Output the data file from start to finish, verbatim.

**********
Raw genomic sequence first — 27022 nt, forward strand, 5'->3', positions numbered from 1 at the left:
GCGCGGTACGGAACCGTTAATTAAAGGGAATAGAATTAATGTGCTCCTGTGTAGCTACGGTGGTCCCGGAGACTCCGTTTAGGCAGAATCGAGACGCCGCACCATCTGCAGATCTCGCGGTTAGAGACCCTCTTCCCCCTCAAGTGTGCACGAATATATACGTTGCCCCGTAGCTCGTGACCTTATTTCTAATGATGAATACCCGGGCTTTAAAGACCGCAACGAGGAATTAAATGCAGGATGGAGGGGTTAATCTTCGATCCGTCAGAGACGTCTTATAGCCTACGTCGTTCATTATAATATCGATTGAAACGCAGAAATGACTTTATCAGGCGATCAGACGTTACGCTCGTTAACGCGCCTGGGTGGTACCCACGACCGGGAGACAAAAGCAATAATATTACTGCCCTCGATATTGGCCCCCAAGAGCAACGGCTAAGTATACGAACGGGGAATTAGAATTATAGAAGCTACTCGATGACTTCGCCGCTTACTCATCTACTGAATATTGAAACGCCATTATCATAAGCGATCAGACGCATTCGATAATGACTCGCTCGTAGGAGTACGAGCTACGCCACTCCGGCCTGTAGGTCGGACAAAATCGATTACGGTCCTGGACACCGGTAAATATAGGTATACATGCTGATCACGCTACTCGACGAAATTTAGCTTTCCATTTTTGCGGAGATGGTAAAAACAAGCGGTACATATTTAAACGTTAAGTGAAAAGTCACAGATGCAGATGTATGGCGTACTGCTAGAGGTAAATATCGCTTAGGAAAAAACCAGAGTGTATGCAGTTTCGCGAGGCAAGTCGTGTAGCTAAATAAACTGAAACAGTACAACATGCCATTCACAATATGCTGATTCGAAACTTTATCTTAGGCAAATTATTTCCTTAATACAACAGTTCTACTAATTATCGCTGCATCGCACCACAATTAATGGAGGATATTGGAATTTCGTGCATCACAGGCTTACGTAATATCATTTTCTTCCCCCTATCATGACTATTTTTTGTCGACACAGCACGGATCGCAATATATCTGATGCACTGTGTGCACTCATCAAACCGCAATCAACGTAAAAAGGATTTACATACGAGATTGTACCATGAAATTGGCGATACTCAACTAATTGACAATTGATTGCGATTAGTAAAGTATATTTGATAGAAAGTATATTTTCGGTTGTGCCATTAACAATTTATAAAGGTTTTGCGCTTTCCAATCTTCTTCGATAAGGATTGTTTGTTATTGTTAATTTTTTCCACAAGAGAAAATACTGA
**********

Raw genomic sequence first — 27022 nt, forward strand, 5'->3', positions numbered from 1 at the left:
GCGCGGTACGGAACCGTTAATTAAAGGGAATAGAATTAATGTGCTCCTGTGTAGCTACGGTGGTCCCGGAGACTCCGTTTAGGCAGAATCGAGACGCCGCACCATCTGCAGATCTCGCGGTTAGAGACCCTCTTCCCCCTCAAGTGTGCACGAATATATACGTTGCCCCGTAGCTCGTGACCTTATTTCTAATGATGAATACCCGGGCTTTAAAGACCGCAACGAGGAATTAAATGCAGGATGGAGGGGTTAATCTTCGATCCGTCAGAGACGTCTTATAGCCTACGTCGTTCATTATAATATCGATTGAAACGCAGAAATGACTTTATCAGGCGATCAGACGTTACGCTCGTTAACGCGCCTGGGTGGTACCCACGACCGGGAGACAAAAGCAATAATATTACTGCCCTCGATATTGGCCCCCAAGAGCAACGGCTAAGTATACGAACGGGGAATTAGAATTATAGAAGCTACTCGATGACTTCGCCGCTTACTCATCTACTGAATATTGAAACGCCATTATCATAAGCGATCAGACGCATTCGATAATGACTCGCTCGTAGGAGTACGAGCTACGCCACTCCGGCCTGTAGGTCGGACAAAATCGATTACGGTCCTGGACACCGGTAAATATAGGTATACATGCTGATCACGCTACTCGACGAAATTTAGCTTTCCATTTTTGCGGAGATGGTAAAAACAAGCGGTACATATTTAAACGTTAAGTGAAAAGTCACAGATGCAGATGTATGGCGTACTGCTAGAGGTAAATATCGCTTAGGAAAAAACCAGAGTGTATGCAGTTTCGCGAGGCAAGTCGTGTAGCTAAATAAACTGAAACAGTACAACATGCCATTCACAATATGCTGATTCGAAACTTTATCTTAGGCAAATTATTTCCTTAATACAACAGTTCTACTAATTATCGCTGCATCGCACCACAATTAATGGAGGATATTGGAATTTCGTGCATCACAGGCTTACGTAATATCATTTTCTTCCCCCTATCATGACTATTTTTTGTCGACACAGCACGGATCGCAATATATCTGATGCACTGTGTGCACTCATCAAACCGCAATCAACGTAAAAAGGATTTACATACGAGATTGTACCATGAAATTGGCGATACTCAACTAATTGACAATTGATTGCGATTAGTAAAGTATATTTGATAGAAAGTATATTTTCGGTTGTGCCATTAACAATTTATAAAGGTTTTGCGCTTTCCAATCTTCTTCGATAAGGATTGTTTGTTATTGTTAATTTTTTCCACAAGAGAAAATACTGA